The disappearing cleaning trolley

12th of December 2019
The disappearing cleaning trolley
The disappearing cleaning trolley

A large, cumbersome cleaning trolley can be an intrusive eyesore in any public area. So, how do trolley manufacturers ensure that their products are as unobtrusive as they can possibly be? ECJ finds out.

It is a sad fact that cleaners are usually expected to fade conveniently into the background, carrying out their work as quietly and as unobtrusively as they can. In the past this has been relatively easy to achieve. A long tradition of cleaning carried out either the at night or during the twilight hours has meant that as far as the public is concerned, cleaning could well have been accomplished by a team of invisible elves.

However, there has been a growing trend towards daytime cleaning over recent years for a number of reasons. A greater emphasis on staff well-being has led to the introduction of more flexible working conditions for cleaners. Meanwhile there has been an increase in the number of facilities operating 24/7 which means cleaning often needs to be carried out in full view of the public.

And while a soft-footed cleaner might be able to melt unobtrusively into the background, he or she would find it much more difficult to do so when pushing a large, ugly, clanking cleaning trolley laden with mops and buckets.

So, how do manufacturers ensure their products remain as inconspicuous as possible? And in which types of sectors is an unobtrusive trolley particularly invaluable?

Trolleys should be virtually invisible in environments such as courts and administrative buildings where serious business is being carried out, says Kärcher product manager Kamila Dobler. “Bland colours, quiet wheels and a compact, elegant design will all help to achieve this,” she said.

“The trolleys should also have smooth surfaces and plain lines and should preferably be enclosed so no cleaning equipment is visible. And an easy uncoupling system between each module will enable staff to separate the components swiftly, avoiding the need to move the entire trolley from one place to another.”

Kärcher’s trolleys are designed for use in public areas, hotels, restaurants, airports and hospitals and feature enclosed storage spaces, quiet wheels and customisable panels, says Dobler.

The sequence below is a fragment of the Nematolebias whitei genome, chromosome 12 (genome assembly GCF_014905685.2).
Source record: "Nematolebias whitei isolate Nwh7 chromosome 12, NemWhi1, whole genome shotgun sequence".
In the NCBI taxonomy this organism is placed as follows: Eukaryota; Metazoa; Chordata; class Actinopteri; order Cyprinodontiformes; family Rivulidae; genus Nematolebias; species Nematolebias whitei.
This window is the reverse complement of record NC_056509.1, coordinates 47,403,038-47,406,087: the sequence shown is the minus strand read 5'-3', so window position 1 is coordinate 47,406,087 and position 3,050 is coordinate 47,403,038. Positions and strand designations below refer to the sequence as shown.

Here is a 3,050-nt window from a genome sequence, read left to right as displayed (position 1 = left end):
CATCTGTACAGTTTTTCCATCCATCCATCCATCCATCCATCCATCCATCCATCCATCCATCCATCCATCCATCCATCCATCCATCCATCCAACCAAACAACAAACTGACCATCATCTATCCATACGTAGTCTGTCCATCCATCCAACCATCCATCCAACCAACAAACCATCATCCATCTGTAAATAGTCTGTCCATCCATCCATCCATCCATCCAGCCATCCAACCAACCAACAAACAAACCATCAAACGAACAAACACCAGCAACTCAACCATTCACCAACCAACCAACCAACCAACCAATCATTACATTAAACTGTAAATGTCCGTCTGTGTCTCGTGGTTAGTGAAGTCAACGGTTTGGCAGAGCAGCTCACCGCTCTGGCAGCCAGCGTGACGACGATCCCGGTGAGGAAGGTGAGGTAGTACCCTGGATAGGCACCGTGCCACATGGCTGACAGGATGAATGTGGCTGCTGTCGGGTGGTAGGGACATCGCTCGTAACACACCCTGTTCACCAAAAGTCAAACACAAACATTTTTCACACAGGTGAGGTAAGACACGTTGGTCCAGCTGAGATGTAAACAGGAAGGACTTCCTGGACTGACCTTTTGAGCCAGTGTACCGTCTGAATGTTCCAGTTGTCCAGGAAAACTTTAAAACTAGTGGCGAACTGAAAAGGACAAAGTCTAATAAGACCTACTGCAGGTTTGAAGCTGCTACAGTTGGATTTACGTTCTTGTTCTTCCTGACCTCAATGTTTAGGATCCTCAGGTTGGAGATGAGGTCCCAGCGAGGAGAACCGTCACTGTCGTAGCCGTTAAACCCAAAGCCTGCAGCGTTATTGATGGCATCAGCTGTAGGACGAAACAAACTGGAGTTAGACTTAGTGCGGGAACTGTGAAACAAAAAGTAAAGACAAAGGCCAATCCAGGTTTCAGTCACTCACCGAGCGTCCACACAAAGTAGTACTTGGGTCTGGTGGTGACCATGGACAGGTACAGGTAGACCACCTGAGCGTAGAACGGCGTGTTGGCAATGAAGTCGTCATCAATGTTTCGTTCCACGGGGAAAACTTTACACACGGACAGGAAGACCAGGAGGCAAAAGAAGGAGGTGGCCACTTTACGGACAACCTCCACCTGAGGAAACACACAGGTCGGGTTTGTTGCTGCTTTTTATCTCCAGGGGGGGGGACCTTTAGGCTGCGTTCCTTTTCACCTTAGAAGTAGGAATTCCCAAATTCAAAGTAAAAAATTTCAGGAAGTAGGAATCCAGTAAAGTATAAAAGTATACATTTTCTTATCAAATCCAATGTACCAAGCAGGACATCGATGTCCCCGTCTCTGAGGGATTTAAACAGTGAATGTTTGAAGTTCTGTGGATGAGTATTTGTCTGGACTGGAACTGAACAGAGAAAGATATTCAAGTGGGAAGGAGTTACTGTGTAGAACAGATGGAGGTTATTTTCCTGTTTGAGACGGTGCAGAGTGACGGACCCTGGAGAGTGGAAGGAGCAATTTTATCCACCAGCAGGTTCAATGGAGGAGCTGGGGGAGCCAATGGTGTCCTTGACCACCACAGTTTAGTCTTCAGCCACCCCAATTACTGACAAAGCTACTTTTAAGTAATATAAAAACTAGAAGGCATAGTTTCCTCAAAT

Trolleys should be adapted to suit the environment in which they operate and not the other way around, according to TTS export sales manager Alessandro Costantini. “Hotels and healthcare facilities in particular need solutions capable of integrating harmoniously into their environment to provide maximum discretion,” he said. “Trolleys must also deliver a high performance while at the same time promoting a professional image.”

Brand promotion

He says a sober, elegant design coupled with quiet wheels will help a trolley “disappear” into the background. But he adds there are some instances in which a noticeable trolley can be a good thing.
“If a cleaning company or facility wants to promote its brand they might actually prefer a conspicuous trolley,” said Costantini. “Our panels can be personalised with a customer’s image or advertisement so that the trolley may be turned into an effective means of communication.”

TTS’s “invisible” products include the Magic trolley which can be customised with a picture or motif to allow it to blend into the background. And the company’s H-Cube, aimed at hotels and holiday villages, has multiple compartments and containers of different sizes plus movable dividers that allow staff to customise the space to accommodate a range of hotel room equipment and amenities.

General manager of Crisp Clean Paul Frost agrees with Costantini that a trolley should never be the focus of attention.  “While it doesn’t have to completely blend into the environment, neither should it be too obtrusive,” he said. “And in areas where hazardous substances are transported and could be tampered with by the public there is a clear need to hide the trolley contents – and in some cases this should be achieved securely.”

Covering up the cleaning equipment as far as possible will make it less conspicuous, says Frost. “Where space and costs allow, the complete concealment of all equipment from view is ideal because this will make the trolley ‘disappear’ and look more like a piece of furniture,” he said. “And it is also important to keep any noise to a minimum when moving a trolley between locations. This can be achieved with the aid of free-running castors and secure fixings for items within the trolley to prevent bangs and rattles.”

A trolley can sometimes be used to enhance its environment or impart information to the public according to Frost. “This can be done by covering the outer surface in graphics or targeted advertising,” he said. “Colourful characters for children’s hospital wards and location maps for airport trolleys are typical examples.

“In fact some customers actually want to use their trollies as marketing tools. Enclosed trolleys offer more scope for this because the bold logos and graphics printed on the panels help them to stand out and make them more effective.” Crisp Clean offers fully enclosed and partially enclosed trolleys that hide the cleaning equipment from view.